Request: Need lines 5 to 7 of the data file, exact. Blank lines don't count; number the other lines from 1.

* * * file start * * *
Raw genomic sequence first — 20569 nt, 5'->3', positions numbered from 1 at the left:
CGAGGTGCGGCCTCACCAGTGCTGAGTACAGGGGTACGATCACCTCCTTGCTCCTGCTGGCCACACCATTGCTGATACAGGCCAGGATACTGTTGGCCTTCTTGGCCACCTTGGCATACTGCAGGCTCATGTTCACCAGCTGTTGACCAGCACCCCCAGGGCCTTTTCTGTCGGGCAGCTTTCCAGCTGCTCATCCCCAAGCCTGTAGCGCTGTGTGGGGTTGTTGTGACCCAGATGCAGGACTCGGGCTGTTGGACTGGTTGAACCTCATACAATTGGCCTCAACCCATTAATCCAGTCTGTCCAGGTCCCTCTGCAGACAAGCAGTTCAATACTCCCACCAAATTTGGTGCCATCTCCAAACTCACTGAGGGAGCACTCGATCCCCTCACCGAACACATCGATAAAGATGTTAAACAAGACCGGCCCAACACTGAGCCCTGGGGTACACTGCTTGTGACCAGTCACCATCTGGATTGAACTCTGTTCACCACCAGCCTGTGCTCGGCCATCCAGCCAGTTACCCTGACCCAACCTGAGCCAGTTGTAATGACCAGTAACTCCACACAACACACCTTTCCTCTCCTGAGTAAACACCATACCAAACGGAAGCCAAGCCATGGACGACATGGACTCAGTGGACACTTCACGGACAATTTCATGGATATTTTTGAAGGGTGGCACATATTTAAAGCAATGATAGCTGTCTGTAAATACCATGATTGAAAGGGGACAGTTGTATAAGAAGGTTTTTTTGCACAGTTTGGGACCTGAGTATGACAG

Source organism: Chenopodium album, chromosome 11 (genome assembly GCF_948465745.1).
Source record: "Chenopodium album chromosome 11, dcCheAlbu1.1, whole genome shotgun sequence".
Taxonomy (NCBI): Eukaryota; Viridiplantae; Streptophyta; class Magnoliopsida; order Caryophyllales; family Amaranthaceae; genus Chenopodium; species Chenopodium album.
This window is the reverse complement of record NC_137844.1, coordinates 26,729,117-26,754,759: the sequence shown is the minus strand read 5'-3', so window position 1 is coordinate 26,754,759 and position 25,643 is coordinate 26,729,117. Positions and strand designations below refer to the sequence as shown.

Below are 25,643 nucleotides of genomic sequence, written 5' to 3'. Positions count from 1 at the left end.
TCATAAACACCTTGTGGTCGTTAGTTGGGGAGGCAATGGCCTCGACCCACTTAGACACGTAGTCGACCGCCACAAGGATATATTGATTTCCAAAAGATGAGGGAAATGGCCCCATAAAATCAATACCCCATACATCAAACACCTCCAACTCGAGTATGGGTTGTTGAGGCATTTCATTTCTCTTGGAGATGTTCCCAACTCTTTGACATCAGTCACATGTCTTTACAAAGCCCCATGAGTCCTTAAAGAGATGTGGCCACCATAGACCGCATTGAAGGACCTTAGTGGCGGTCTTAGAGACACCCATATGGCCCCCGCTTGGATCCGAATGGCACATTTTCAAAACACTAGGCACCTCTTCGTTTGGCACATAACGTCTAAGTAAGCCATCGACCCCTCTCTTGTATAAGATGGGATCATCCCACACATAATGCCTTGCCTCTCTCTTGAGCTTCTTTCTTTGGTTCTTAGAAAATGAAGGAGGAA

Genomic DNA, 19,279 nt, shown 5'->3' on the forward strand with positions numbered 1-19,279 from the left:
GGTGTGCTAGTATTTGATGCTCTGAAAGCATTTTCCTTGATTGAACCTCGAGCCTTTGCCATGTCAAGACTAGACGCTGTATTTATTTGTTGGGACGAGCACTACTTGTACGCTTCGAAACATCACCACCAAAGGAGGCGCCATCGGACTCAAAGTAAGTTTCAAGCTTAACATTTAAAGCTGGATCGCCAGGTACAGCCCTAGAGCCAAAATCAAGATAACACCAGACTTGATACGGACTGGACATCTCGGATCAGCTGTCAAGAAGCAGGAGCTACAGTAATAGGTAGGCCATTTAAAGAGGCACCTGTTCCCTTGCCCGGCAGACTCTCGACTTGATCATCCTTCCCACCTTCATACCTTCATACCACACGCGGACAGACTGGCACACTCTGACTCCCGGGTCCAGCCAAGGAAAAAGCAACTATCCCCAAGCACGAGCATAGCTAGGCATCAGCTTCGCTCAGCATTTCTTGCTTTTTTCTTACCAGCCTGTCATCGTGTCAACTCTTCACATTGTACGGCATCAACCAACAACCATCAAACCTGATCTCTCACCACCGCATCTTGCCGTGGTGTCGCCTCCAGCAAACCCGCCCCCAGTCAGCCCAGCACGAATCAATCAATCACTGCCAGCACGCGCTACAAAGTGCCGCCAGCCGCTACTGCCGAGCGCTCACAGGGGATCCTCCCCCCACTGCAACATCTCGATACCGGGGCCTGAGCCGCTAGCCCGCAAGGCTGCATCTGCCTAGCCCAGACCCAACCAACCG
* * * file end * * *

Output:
Taxonomy (NCBI): Eukaryota; Viridiplantae; Streptophyta; class Magnoliopsida; order Caryophyllales; family Amaranthaceae; genus Chenopodium; species Chenopodium album.
This window is the reverse complement of record NC_137844.1, coordinates 26,729,117-26,754,759: the sequence shown is the minus strand read 5'-3', so window position 1 is coordinate 26,754,759 and position 25,643 is coordinate 26,729,117. Positions and strand designations below refer to the sequence as shown.

Below are 25,643 nucleotides of genomic sequence, written 5' to 3'. Positions count from 1 at the left end.